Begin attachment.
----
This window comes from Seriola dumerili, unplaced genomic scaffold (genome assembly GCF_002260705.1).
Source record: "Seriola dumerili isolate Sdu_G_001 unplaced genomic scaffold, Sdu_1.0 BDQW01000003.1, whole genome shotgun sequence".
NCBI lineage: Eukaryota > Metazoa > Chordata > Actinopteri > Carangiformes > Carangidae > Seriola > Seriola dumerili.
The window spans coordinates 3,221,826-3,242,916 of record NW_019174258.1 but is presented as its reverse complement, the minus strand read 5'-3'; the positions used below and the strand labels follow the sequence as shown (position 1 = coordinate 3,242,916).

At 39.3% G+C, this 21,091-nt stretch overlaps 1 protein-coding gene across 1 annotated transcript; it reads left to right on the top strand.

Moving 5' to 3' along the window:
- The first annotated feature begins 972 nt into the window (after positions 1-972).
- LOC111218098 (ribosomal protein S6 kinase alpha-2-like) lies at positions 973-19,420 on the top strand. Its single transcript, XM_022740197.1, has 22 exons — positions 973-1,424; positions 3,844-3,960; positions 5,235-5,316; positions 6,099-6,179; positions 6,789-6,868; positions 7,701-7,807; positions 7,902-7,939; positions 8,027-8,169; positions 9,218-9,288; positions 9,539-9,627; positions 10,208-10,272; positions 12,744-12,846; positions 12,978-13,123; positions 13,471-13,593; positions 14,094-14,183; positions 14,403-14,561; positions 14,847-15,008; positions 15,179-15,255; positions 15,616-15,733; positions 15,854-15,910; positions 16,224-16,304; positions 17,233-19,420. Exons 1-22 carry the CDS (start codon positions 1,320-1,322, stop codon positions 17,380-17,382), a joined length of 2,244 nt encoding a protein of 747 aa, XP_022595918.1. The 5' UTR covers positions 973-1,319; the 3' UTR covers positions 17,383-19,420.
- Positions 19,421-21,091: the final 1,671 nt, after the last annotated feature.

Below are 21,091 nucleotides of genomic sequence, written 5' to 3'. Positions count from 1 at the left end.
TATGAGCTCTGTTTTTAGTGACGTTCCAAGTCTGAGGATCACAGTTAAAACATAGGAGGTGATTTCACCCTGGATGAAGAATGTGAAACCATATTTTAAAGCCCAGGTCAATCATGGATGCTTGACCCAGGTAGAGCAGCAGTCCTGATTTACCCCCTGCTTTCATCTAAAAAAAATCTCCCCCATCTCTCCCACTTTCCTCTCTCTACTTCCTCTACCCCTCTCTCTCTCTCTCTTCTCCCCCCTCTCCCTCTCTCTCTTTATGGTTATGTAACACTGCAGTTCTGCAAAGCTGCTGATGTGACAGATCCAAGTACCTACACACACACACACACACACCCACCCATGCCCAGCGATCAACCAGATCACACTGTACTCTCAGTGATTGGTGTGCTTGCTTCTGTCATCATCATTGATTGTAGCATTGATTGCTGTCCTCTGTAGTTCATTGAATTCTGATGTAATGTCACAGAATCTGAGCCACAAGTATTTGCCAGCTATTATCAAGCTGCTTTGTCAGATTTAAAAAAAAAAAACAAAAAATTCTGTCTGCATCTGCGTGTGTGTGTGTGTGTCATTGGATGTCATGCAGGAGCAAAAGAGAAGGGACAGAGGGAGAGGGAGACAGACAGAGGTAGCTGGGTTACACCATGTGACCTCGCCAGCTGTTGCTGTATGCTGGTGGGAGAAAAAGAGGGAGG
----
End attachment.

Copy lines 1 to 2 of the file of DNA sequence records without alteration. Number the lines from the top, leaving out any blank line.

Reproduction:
This window comes from Seriola dumerili, unplaced genomic scaffold (genome assembly GCF_002260705.1).
Source record: "Seriola dumerili isolate Sdu_G_001 unplaced genomic scaffold, Sdu_1.0 BDQW01000003.1, whole genome shotgun sequence".